Bug battle begins anew
The skeeter struggle begins next week.
Monday, the Yuba-Sutter area will be fogged with insecticide, the Sutter-Yuba Mosquito & Vector Control District's early attempt to control potential West Nile virus carriers.
Mosquitoes transmit potentially fatal West Nile virus to people and animals via bites.
District Manager Ron McBride said traps and chicken flocks, which help indicate how the virus is spreading, are already out. The district has not yet located the virus in the Mid-Valley. But it is in California.
This year, 12 dead birds have tested positive for the virus, according to the Department of Health Services. West Nile has been located as close as Sacramento County, where two dead birds have tested positive.
Though the virus' arrival is a month behind last year's schedule, due to late rains, McBride said the district is still getting a jump on the pest problem. It's just the right time to do it, he added.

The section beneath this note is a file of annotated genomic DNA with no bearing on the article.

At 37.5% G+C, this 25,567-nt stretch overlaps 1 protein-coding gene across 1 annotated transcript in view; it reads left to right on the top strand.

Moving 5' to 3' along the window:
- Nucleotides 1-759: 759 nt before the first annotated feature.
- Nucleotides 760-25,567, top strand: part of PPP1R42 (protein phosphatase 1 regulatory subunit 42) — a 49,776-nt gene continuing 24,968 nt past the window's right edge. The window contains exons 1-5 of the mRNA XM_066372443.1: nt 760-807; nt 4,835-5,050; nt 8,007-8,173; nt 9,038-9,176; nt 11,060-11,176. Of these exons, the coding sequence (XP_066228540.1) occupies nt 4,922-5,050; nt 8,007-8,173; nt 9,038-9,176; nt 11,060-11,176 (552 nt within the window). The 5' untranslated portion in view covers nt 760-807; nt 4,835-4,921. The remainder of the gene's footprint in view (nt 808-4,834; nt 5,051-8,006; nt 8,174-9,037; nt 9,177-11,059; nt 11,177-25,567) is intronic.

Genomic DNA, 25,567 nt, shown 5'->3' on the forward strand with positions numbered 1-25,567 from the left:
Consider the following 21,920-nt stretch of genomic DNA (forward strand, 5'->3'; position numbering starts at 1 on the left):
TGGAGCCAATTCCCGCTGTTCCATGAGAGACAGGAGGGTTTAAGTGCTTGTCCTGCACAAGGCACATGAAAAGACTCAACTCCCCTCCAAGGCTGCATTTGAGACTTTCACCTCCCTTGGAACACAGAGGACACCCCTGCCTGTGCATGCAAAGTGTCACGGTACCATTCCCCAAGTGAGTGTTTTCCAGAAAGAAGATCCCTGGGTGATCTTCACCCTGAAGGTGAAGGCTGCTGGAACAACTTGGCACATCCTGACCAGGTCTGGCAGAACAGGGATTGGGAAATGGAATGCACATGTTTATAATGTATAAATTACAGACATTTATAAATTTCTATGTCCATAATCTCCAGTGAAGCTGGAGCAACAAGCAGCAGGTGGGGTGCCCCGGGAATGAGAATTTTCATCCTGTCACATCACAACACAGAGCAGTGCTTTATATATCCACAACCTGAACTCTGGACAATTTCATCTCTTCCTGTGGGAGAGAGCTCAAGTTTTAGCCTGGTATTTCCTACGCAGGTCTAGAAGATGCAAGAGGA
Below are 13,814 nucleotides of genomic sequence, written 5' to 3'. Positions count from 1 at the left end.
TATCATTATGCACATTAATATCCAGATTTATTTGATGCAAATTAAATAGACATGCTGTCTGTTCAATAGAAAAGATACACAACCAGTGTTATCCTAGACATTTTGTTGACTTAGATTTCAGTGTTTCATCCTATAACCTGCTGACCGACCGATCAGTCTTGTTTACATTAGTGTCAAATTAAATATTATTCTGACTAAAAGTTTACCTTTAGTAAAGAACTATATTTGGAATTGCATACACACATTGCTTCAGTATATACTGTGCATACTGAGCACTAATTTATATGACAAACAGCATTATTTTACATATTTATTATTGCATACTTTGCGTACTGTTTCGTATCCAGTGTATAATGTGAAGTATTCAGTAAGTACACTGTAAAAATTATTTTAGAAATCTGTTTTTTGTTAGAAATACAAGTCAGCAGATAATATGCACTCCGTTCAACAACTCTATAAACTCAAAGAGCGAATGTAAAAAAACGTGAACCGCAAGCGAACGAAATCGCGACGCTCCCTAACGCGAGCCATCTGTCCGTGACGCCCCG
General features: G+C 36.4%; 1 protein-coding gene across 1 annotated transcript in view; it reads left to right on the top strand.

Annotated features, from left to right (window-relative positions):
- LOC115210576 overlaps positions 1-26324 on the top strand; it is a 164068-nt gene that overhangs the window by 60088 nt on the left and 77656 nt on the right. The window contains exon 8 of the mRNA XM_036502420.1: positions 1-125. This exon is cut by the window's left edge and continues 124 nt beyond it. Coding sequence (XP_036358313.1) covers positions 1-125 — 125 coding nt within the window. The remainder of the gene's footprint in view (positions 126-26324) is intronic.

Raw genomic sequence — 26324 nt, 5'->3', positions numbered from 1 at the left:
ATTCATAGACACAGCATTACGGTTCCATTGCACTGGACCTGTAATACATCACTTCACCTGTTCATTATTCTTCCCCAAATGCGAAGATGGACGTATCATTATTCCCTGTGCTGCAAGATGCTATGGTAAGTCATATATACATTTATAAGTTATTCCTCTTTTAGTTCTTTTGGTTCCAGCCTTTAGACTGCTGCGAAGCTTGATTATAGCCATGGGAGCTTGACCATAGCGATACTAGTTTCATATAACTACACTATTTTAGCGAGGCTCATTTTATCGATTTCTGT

“Females are out getting their blood meal and laying eggs to keep the population going,” McBride said.
Truck-mounted spray machines will pass through rural areas and mosquito hotbeds every Monday and Thursday for two to three hours starting at sunset.
May 2, the district will start Tuesday evening aerial spraying agricultural areas west of Yuba City.
Areas north of Marysville will be sprayed Wednesday evenings.
A similar spraying routine helped reduce mosquitoes by 80 percent last year, McBride said.
Though the botanical-based insecticide poses a low risk to humans, some people may be sensitive, McBride said.
To avoid or minimize exposure, stay indoors, keep your windows closed and turn off evaporative coolers during spray time.
The district will stop spraying in autumn, once the mosquito population has dwindled.
For more information, call the district at 674-5456 Ext. 0 between 7 a.m. and 3:30 p.m. Monday through Friday.
Appeal-Democrat reporter Eve Hightower can be reached at 749-4724. You may e-mail her at email@example.com.